If you follow me on Instagram, you’ll know that September was a rough month. A few weeks ago, major wildfires burned throughout my state of Oregon. Some were dangerously close to the city of Portland itself. For two weeks, smoke obscured the sky and the air was a hazy brownish/orange color. Air quality was so bad that Portland’s AQI, a scientific index measuring the quality of air, consistently had readings between 475 and 600 (for context, clean air has an AQI reading between 0 and 50; the scale maxes out at 500). Our local government warned us to stay by our phones for alerts about evacuations, and advised us against any activities that would increase our heart rate and breathing.
Last month, I talked about how Erlend and I were re-evaluating whether or not we wanted to stay in my house. The wildfires, however, added fuel (ha) to our discussion. I’d always thought that the oldness of my house was an asset. The house was built in 1912, with charming period details like crown molding and bay windows. However, many of those windows are in desperate need of replacing—something we’d planned to do this year, before we called off our remodeling plans due to COVID.
Unfortunately, it was a mistake to delay our upgrades. To our horror, smoke leaked through almost all the old windows and doors of the house. And without a modern HVAC system to help filter the air, there was no escaping it. Instead, we spent the two weeks wearing N95 masks indoors, only taking them off to eat and sleep. Meanwhile, as I shared Instagram Stories of the grim experience on my Instagram account, I had a handful of folks DM me to say that my “anarchist” city deserved to burn and didn’t deserve any federal help, and that climate change was a hoax (it’s not, by the way).
It was a dark time, to say the least.
Luckily, I’m somewhat out of the woods. The smoke has cleared in Portland (for the time being, though some of the fires sadly burn on). Although I’m now intensely behind on work, I’m hoping that I can get back to a regular cadence of developing recipes soon. And of course, by the end of the month, I hope to share some good news with you guys about our current situation.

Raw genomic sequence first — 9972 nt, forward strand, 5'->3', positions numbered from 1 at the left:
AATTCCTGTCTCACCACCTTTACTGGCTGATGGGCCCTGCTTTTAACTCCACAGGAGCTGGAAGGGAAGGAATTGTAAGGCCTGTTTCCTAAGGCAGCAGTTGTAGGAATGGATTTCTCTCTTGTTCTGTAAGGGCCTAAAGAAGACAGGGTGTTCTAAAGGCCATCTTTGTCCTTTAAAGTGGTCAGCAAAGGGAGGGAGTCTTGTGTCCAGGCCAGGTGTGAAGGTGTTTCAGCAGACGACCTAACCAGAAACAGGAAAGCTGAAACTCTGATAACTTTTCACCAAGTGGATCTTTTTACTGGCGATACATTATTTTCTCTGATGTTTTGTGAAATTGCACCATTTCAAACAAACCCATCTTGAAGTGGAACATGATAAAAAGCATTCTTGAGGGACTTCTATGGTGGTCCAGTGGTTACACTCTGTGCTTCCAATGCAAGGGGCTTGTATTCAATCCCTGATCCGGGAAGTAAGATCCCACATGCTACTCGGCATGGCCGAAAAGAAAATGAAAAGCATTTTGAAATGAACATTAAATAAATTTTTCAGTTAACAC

How are you guys doing?
In Case You Missed It: New Recipes
And in case you missed it, I published and updated the following recipes in the past month. Here’s a round-up of everything new:
- Small Batch Peach Crumb Bars
- Small Batch Lemon Poppy Seed Muffins
- Neapolitan Cookies (Although I technically published this recipe just last month, I love it so much that I wanted to make it again! This time, I made an Instagram Story tutorial to follow along with the recipe. Check it out on my Instagram profile and in the blog post!)
- Earl Grey Chocolate Chip Cookies (This is an update to one of my favorite recipes I published way back in 2014! I’m so excited to see so many of you bake the recipe in these past few weeks. Be sure to check it out, along with its Instagram Story tutorial.)
- The Hershey’s Perfectly Chocolate Cake (This recipe is a part of my “Back Of The Box” baking series, where I review and update the baking recipes on the back of ingredient packaging. Last month, I did the Toll House Chocolate Chip Cookie recipe!)
- Pumpkin Spice Dalgona Coffee (I made a pumpkin spice version of the TikTok famous dalgona coffee recipe. Check out the recipe in my original post about dalgona coffee, along with the Instagram Story tutorial for the pumpkin spice version on my profile!)
Support Me On Patreon
Developing and updating these recipes requires financial resources from ads on my website and paid partnerships with brands. Unfortunately, because of the pandemic, many brands have limited their advertising budgets and cancelled sponsorship opportunities. So if you are able to financially support my work, please consider becoming a Patreon supporter. You can learn more about why I decided to start a Patreon in this far too emotional and confessional essay (lol).